A stonewall marks the next crossing, a steal and wood footbridge back to the otherside of the stream and continuing northward toard the bend in the waterway. The wooden planks creak slighty under foot, reminding me of the delicacy of everything that exists at the whim of nature. In turning back northward again and following the turn of the stream I come to a small waterfall and a split in the waterflow where a small stream feeds the upcoming pond while the main flow drops over the falls and along another stone walled curve eastward for the stream. The flowering trees that normally line the pathway are bare and barren now, but still have a unique beauty as their shadows cast long over the icy pond next to them while their branches collect the flakes of the flalling snow and stand as statuesque beauties along the slate marked shoreline.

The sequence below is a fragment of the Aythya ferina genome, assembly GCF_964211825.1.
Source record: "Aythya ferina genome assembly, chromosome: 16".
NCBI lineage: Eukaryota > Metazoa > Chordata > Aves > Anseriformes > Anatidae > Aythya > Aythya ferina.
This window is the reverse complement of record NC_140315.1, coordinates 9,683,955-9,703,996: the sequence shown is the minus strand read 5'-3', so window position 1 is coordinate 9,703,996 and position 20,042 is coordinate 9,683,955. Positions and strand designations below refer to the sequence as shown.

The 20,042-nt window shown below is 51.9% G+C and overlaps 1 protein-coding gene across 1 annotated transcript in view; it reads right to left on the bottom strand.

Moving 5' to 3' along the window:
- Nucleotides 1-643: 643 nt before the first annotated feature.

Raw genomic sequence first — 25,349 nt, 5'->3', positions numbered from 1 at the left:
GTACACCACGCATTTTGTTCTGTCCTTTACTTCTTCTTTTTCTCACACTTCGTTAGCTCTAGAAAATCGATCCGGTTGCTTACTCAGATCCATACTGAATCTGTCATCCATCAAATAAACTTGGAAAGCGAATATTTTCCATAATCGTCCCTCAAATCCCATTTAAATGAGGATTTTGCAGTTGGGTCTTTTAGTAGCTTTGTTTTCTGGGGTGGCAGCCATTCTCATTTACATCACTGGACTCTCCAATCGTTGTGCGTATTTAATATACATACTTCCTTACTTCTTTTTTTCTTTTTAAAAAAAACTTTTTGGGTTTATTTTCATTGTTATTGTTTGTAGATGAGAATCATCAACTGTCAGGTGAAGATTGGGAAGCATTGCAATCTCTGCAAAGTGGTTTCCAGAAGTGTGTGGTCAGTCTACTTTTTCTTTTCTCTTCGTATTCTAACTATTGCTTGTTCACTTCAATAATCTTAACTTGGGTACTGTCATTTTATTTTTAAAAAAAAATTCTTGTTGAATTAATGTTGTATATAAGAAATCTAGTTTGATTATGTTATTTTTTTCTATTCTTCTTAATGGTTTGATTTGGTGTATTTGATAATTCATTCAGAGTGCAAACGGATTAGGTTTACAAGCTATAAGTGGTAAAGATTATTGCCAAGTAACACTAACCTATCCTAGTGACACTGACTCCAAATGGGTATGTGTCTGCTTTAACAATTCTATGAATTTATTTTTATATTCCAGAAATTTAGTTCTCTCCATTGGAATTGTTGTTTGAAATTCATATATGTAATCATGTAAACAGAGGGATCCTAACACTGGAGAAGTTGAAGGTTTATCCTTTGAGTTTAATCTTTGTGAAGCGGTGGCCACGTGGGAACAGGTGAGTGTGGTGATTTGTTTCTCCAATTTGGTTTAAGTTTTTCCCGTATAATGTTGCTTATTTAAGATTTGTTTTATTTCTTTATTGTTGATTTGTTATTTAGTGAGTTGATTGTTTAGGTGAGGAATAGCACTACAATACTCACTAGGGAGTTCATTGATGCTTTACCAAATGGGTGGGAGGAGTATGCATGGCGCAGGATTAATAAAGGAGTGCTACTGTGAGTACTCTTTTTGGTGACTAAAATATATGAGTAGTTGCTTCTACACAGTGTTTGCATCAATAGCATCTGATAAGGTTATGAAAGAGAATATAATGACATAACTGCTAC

As I follow the path around and come through the mudhole where all the overflow from the pond and stream comes together the low lying grasses are collecting the flurries and laying out a perfect carpet for me to trudge through. The manmade pond is edged by more fir trees that hold the flakes with a noble gesture while the underlying frozen water is sheen with a light coating of blustering snow that dances with each breeze that passes over the pond. The dancing flakes look wondrful, but I consider how they wouldn’t flutter along a pond that might not otherwise exist. I imagine what the area would be like if the town had not saved the parkland through it, and the other option is sadder than considering the plastic bags i am about to walk over again as I cross another small footbridge before turning back north over another iron and wood bridge over the main stream and the next small roadway where the main stream is split into to even forks.